For this reason, it is important that companies (as well the holders of blocking rights) review their governing documents (such as charters and by-laws) and shareholder agreements and consider the impact of those rights in the context of affiliation.

Affiliation arising under agreements to merge and stock options or convertible securities

Agreements to merge or sell and options and similar instruments are considered to have a present effect on the power to control a borrower as if the rights under those instruments had already been granted. Agreements to continue negotiations to merge or sell stock (as well as agreements that are subject to condition precedents that are incapable of fulfillment, speculative, conjectural, or unenforceable under state or federal law, or where the probability of the transaction or exercise of rights is extremely remote) are not given present effect and do not constitute the basis for control. Importantly, a person or entity deemed to have control cannot use options, convertible securities, or agreements to terminate such control before actually exercising such options or consummating the transactions contemplated by such agreements. And the SBA will not give present effect to the ability to divest ownership in order to avoid finding affiliation.

Affiliation based on management

Affiliation will also be found where the chief executive officer, president, or other officers, managing members, or general partners who control the borrower also control the management of one or more other businesses. Affiliation can also be found where a single individual, concern, or entity that controls the board or management of the borrower also controls the board or management of another concern. Similarly, management agreements will create affiliation.

Affiliation based on identity of interest

Persons and entities that conduct identical or substantially identical businesses or that have identical or substantially identical economic interests (such as when close relatives both operate concerns in the same or similar industry in the same geographic area) will be considered affiliates. However, if the SBA determines such affiliation exists by reason of an identity of interest, a borrower may rebut such determination with evidence showing that the businesses are, in fact, separate.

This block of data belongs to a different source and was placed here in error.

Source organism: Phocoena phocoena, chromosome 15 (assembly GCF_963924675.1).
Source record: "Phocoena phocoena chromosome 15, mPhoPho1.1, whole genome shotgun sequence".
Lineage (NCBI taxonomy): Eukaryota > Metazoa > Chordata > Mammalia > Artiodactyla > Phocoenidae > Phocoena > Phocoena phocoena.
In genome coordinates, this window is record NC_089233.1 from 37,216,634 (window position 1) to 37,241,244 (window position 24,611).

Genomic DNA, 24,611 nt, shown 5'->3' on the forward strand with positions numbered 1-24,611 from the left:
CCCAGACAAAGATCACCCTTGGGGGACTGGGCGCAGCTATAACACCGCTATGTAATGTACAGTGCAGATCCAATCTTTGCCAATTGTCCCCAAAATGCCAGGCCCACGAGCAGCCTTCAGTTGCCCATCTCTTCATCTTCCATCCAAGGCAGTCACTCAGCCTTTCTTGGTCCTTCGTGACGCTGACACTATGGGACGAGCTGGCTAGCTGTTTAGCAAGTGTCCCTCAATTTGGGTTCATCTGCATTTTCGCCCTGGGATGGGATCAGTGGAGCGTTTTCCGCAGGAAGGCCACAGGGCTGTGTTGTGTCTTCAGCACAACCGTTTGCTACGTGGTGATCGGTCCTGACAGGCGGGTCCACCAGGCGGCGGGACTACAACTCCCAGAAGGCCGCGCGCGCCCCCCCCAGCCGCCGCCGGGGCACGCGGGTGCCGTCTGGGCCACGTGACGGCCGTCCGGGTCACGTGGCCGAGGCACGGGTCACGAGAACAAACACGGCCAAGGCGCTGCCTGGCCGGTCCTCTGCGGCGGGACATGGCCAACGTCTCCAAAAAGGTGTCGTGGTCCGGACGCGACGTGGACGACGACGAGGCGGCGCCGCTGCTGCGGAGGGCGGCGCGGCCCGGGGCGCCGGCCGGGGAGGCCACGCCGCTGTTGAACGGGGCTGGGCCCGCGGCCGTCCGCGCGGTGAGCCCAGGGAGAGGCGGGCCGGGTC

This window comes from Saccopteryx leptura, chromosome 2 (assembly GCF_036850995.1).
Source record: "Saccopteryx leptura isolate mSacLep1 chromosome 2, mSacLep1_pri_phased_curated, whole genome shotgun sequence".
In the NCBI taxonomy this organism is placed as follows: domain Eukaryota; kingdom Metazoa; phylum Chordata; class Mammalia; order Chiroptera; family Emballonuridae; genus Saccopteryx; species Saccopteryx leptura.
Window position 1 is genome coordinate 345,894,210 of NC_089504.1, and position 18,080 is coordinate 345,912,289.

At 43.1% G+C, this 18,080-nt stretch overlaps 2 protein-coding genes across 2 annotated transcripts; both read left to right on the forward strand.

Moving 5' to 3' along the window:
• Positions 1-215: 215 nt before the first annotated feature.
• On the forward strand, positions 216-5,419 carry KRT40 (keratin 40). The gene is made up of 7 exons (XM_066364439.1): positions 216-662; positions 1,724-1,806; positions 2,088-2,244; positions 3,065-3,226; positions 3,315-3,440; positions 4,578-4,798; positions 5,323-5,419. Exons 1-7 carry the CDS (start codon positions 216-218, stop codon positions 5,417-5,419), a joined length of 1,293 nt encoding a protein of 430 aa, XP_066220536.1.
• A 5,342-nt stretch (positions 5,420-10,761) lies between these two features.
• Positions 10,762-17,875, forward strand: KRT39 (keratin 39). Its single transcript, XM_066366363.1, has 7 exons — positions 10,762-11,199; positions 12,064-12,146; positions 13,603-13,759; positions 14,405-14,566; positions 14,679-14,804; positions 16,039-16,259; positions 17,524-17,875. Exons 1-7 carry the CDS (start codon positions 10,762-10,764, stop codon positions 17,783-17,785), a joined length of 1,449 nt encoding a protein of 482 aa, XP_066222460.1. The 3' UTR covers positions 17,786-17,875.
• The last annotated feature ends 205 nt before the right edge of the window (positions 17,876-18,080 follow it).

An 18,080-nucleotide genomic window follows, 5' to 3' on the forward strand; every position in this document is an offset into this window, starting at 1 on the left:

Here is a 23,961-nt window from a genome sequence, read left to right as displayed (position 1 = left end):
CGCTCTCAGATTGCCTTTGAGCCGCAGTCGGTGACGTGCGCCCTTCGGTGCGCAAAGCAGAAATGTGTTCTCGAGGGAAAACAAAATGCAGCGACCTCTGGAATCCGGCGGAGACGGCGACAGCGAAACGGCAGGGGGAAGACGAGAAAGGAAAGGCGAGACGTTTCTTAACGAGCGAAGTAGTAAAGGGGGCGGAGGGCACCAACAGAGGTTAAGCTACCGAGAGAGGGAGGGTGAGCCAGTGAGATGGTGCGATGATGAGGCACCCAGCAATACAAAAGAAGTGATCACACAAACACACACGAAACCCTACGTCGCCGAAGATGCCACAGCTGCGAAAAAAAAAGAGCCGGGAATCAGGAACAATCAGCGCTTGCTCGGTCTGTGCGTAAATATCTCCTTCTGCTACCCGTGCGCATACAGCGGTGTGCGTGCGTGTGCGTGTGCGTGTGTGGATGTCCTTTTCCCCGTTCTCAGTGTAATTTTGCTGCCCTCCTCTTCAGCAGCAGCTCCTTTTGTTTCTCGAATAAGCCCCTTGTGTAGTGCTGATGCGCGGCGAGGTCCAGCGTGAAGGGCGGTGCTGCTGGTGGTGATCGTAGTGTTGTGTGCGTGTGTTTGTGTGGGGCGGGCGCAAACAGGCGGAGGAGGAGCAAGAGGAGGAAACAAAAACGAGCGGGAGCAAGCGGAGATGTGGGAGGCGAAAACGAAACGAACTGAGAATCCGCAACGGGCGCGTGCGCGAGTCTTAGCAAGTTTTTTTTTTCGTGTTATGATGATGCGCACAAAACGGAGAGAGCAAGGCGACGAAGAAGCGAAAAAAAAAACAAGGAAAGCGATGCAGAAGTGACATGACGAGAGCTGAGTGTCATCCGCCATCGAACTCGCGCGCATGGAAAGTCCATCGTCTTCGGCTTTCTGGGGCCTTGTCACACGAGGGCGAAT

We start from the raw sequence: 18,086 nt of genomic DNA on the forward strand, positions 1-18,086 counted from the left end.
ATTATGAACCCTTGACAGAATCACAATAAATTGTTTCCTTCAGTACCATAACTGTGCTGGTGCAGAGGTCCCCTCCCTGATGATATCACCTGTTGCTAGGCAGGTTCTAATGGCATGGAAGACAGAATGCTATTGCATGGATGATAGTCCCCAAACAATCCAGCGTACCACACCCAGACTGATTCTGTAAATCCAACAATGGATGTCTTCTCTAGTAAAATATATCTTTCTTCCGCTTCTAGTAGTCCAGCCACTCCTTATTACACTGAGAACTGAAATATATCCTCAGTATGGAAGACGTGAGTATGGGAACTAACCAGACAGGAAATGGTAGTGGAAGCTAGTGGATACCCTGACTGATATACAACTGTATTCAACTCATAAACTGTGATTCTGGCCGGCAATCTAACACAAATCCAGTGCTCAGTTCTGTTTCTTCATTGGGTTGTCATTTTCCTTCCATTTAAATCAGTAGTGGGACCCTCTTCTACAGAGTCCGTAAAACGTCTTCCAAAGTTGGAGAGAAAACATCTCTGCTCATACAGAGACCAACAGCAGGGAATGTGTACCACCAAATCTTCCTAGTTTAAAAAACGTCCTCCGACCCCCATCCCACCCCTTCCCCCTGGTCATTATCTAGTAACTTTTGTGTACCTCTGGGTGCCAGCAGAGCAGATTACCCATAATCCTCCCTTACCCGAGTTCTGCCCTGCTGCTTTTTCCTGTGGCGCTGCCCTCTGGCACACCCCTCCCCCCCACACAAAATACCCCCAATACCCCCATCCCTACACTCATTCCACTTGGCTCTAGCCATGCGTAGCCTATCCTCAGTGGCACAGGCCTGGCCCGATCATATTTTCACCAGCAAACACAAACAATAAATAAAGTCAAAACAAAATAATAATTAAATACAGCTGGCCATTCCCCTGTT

Notably, in certain circumstances, the CARES Act waives the affiliation rules discussed above:

  • Any business concern with not more than 500 employees that, as of the date on which the loan is disbursed, is assigned a North American Industry Classification System (NAICS) code beginning with 72 (the hotel and food service industry)
  • Any business concern operating as a franchise that is assigned an NAICS franchise identifier code
  • Any business concern that receives financial assistance from a company licensed under section 301 of the Small Business Investment Act of 1958 (an SBIC)

Counting only employees whose principal residence is in the United States

In determining whether a borrower has 500 or fewer employees, any employee whose principal residence is outside of the U.S. will not be counted. Unfortunately, neither the CARES Act, the SBA guidelines nor applicable federal income tax regulations provide a clear definition of the term “principal residence,” especially as it relates to U.S. citizens or nationals assigned to work abroad either temporarily or on a long-term basis.

Because certain federal income tax benefits (such as the mortgage interest deduction and the exclusion of sales proceeds from taxable gains) are afforded to a taxpayer’s “principal residence,” the Internal Revenue Code and Treasury regulations provide significant guidance in determining whether the foreign-based employee of a borrower or its affiliate should be counted. For tax purposes, such a determination is to be based on a number of facts and circumstances, and, while not dispositive in the context of the PPP, such facts and circumstances may help determine whether a borrower’s employees should be deemed to have a principal residence outside of the United States. These factors include (without limitation):

  • The address on a person’s driver’s license and voter registration
  • The address on a person’s utility bills
  • The address on a person’s federal income tax return
  • Whether a person has a present intention to resume full-time residence in the United States
  • Whether the person maintains a residence in more than one jurisdiction